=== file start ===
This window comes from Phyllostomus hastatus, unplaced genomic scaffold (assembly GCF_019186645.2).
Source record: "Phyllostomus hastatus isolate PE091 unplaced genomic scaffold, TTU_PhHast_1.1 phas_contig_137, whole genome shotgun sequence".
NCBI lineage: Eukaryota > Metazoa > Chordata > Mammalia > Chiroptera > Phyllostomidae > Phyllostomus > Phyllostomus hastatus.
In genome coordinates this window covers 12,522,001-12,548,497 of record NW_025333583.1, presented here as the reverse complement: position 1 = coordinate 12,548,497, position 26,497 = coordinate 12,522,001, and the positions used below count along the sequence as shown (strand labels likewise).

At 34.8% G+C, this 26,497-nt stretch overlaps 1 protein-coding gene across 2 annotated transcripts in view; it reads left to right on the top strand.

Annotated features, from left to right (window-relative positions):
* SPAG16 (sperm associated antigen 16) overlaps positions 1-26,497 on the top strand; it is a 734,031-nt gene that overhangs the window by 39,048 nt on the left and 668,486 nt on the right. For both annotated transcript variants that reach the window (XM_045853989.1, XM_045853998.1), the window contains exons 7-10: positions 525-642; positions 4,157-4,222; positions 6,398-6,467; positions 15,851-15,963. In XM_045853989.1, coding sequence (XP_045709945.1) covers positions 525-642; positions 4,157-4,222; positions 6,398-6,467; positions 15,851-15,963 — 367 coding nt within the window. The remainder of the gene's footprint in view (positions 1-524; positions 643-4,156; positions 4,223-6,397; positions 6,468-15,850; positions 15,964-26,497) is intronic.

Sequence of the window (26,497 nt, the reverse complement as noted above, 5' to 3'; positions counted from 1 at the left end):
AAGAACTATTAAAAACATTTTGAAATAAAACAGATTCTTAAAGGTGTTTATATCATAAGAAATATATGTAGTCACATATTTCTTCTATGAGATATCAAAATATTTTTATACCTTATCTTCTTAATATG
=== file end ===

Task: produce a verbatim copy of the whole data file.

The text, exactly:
This window comes from Phyllostomus hastatus, unplaced genomic scaffold (assembly GCF_019186645.2).
Source record: "Phyllostomus hastatus isolate PE091 unplaced genomic scaffold, TTU_PhHast_1.1 phas_contig_137, whole genome shotgun sequence".
NCBI lineage: Eukaryota > Metazoa > Chordata > Mammalia > Chiroptera > Phyllostomidae > Phyllostomus > Phyllostomus hastatus.
In genome coordinates this window covers 12,522,001-12,548,497 of record NW_025333583.1, presented here as the reverse complement: position 1 = coordinate 12,548,497, position 26,497 = coordinate 12,522,001, and the positions used below count along the sequence as shown (strand labels likewise).

At 34.8% G+C, this 26,497-nt stretch overlaps 1 protein-coding gene across 2 annotated transcripts in view; it reads left to right on the top strand.

Annotated features, from left to right (window-relative positions):
* SPAG16 (sperm associated antigen 16) overlaps positions 1-26,497 on the top strand; it is a 734,031-nt gene that overhangs the window by 39,048 nt on the left and 668,486 nt on the right. For both annotated transcript variants that reach the window (XM_045853989.1, XM_045853998.1), the window contains exons 7-10: positions 525-642; positions 4,157-4,222; positions 6,398-6,467; positions 15,851-15,963. In XM_045853989.1, coding sequence (XP_045709945.1) covers positions 525-642; positions 4,157-4,222; positions 6,398-6,467; positions 15,851-15,963 — 367 coding nt within the window. The remainder of the gene's footprint in view (positions 1-524; positions 643-4,156; positions 4,223-6,397; positions 6,468-15,850; positions 15,964-26,497) is intronic.

Sequence of the window (26,497 nt, the reverse complement as noted above, 5' to 3'; positions counted from 1 at the left end):
AAGAACTATTAAAAACATTTTGAAATAAAACAGATTCTTAAAGGTGTTTATATCATAAGAAATATATGTAGTCACATATTTCTTCTATGAGATATCAAAATATTTTTATACCTTATCTTCTTAATATG